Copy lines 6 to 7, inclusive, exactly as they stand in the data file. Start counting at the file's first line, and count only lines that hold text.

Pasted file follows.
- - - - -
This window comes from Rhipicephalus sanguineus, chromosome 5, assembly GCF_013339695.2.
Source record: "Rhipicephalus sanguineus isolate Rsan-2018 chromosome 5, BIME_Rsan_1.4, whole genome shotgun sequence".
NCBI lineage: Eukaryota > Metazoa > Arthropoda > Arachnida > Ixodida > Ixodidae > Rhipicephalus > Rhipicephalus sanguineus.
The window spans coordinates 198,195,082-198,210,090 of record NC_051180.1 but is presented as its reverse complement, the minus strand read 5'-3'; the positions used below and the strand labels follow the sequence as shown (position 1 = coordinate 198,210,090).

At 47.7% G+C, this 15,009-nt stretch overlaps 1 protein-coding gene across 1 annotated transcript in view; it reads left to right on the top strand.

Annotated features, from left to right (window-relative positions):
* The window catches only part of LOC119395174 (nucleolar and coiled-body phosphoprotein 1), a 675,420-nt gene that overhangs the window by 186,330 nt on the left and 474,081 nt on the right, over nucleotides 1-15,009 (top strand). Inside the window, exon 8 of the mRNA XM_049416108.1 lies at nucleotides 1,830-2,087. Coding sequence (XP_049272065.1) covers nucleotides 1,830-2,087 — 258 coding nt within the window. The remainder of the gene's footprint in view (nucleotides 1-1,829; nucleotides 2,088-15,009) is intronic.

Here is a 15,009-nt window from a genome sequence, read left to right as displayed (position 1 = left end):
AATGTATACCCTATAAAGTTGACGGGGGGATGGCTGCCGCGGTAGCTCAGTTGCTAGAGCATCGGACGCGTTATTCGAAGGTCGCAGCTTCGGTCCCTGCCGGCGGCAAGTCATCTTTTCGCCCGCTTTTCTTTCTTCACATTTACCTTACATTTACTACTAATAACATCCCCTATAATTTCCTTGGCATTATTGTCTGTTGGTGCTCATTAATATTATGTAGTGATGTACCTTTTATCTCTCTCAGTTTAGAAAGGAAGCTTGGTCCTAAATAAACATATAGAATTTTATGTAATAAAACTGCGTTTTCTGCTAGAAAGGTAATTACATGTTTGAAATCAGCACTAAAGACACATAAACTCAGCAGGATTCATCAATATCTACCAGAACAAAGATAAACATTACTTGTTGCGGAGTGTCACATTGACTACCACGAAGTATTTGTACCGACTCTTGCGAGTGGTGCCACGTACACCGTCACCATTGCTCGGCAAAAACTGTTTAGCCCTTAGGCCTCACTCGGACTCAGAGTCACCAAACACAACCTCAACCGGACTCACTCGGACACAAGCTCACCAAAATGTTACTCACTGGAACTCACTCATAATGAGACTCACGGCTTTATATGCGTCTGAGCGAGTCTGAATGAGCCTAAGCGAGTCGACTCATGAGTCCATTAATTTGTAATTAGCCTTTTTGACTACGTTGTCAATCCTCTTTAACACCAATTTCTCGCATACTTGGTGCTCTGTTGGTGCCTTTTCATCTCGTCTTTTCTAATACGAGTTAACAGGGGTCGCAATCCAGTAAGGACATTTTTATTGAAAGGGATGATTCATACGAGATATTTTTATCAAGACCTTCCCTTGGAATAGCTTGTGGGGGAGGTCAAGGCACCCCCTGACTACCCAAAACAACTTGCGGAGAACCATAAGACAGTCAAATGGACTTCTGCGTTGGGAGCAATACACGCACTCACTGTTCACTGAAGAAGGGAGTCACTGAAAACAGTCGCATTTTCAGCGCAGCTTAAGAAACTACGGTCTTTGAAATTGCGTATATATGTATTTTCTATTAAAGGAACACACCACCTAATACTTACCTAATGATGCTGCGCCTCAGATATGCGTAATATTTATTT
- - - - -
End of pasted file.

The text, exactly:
Annotated features, from left to right (window-relative positions):
* The window catches only part of LOC119395174 (nucleolar and coiled-body phosphoprotein 1), a 675,420-nt gene that overhangs the window by 186,330 nt on the left and 474,081 nt on the right, over nucleotides 1-15,009 (top strand). Inside the window, exon 8 of the mRNA XM_049416108.1 lies at nucleotides 1,830-2,087. Coding sequence (XP_049272065.1) covers nucleotides 1,830-2,087 — 258 coding nt within the window. The remainder of the gene's footprint in view (nucleotides 1-1,829; nucleotides 2,088-15,009) is intronic.